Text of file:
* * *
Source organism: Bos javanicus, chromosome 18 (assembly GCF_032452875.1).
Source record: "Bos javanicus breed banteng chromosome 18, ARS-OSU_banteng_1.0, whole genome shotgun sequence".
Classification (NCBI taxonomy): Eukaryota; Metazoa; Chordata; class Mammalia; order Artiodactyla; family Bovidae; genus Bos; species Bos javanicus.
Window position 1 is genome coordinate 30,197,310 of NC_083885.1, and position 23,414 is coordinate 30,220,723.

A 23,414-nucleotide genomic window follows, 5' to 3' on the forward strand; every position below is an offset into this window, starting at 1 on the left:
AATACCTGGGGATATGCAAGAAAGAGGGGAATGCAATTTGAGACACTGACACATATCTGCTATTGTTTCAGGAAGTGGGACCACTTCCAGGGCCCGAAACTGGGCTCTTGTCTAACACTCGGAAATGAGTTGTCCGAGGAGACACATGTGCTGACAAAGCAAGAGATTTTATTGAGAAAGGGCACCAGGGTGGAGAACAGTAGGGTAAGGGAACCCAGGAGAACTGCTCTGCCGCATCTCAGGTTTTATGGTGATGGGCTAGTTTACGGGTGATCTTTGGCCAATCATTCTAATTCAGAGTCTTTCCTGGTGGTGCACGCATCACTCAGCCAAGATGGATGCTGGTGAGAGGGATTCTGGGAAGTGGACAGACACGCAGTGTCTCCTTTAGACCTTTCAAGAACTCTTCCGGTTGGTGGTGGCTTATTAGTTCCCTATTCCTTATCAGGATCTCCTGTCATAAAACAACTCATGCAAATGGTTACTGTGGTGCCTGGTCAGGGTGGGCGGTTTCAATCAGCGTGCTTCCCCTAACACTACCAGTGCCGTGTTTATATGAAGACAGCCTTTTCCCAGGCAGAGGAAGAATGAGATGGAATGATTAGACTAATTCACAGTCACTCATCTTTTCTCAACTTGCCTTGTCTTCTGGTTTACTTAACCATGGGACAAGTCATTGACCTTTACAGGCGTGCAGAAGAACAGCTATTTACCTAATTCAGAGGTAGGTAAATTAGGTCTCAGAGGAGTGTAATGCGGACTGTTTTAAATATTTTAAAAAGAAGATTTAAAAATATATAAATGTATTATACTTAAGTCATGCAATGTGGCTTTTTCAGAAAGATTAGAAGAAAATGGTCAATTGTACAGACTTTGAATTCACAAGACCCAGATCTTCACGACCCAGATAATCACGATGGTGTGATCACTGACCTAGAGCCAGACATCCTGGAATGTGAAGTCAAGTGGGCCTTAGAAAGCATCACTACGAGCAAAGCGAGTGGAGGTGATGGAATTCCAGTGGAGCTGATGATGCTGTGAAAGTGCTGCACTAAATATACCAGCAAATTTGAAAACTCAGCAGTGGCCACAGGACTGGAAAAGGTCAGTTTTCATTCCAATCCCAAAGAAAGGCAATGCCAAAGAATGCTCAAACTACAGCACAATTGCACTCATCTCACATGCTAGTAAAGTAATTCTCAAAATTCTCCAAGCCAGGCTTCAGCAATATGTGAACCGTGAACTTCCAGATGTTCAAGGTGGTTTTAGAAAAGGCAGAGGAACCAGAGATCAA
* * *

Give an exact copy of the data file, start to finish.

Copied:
Source organism: Bos javanicus, chromosome 18 (assembly GCF_032452875.1).
Source record: "Bos javanicus breed banteng chromosome 18, ARS-OSU_banteng_1.0, whole genome shotgun sequence".
Classification (NCBI taxonomy): Eukaryota; Metazoa; Chordata; class Mammalia; order Artiodactyla; family Bovidae; genus Bos; species Bos javanicus.
Window position 1 is genome coordinate 30,197,310 of NC_083885.1, and position 23,414 is coordinate 30,220,723.

A 23,414-nucleotide genomic window follows, 5' to 3' on the forward strand; every position below is an offset into this window, starting at 1 on the left:
AATACCTGGGGATATGCAAGAAAGAGGGGAATGCAATTTGAGACACTGACACATATCTGCTATTGTTTCAGGAAGTGGGACCACTTCCAGGGCCCGAAACTGGGCTCTTGTCTAACACTCGGAAATGAGTTGTCCGAGGAGACACATGTGCTGACAAAGCAAGAGATTTTATTGAGAAAGGGCACCAGGGTGGAGAACAGTAGGGTAAGGGAACCCAGGAGAACTGCTCTGCCGCATCTCAGGTTTTATGGTGATGGGCTAGTTTACGGGTGATCTTTGGCCAATCATTCTAATTCAGAGTCTTTCCTGGTGGTGCACGCATCACTCAGCCAAGATGGATGCTGGTGAGAGGGATTCTGGGAAGTGGACAGACACGCAGTGTCTCCTTTAGACCTTTCAAGAACTCTTCCGGTTGGTGGTGGCTTATTAGTTCCCTATTCCTTATCAGGATCTCCTGTCATAAAACAACTCATGCAAATGGTTACTGTGGTGCCTGGTCAGGGTGGGCGGTTTCAATCAGCGTGCTTCCCCTAACACTACCAGTGCCGTGTTTATATGAAGACAGCCTTTTCCCAGGCAGAGGAAGAATGAGATGGAATGATTAGACTAATTCACAGTCACTCATCTTTTCTCAACTTGCCTTGTCTTCTGGTTTACTTAACCATGGGACAAGTCATTGACCTTTACAGGCGTGCAGAAGAACAGCTATTTACCTAATTCAGAGGTAGGTAAATTAGGTCTCAGAGGAGTGTAATGCGGACTGTTTTAAATATTTTAAAAAGAAGATTTAAAAATATATAAATGTATTATACTTAAGTCATGCAATGTGGCTTTTTCAGAAAGATTAGAAGAAAATGGTCAATTGTACAGACTTTGAATTCACAAGACCCAGATCTTCACGACCCAGATAATCACGATGGTGTGATCACTGACCTAGAGCCAGACATCCTGGAATGTGAAGTCAAGTGGGCCTTAGAAAGCATCACTACGAGCAAAGCGAGTGGAGGTGATGGAATTCCAGTGGAGCTGATGATGCTGTGAAAGTGCTGCACTAAATATACCAGCAAATTTGAAAACTCAGCAGTGGCCACAGGACTGGAAAAGGTCAGTTTTCATTCCAATCCCAAAGAAAGGCAATGCCAAAGAATGCTCAAACTACAGCACAATTGCACTCATCTCACATGCTAGTAAAGTAATTCTCAAAATTCTCCAAGCCAGGCTTCAGCAATATGTGAACCGTGAACTTCCAGATGTTCAAGGTGGTTTTAGAAAAGGCAGAGGAACCAGAGATCAA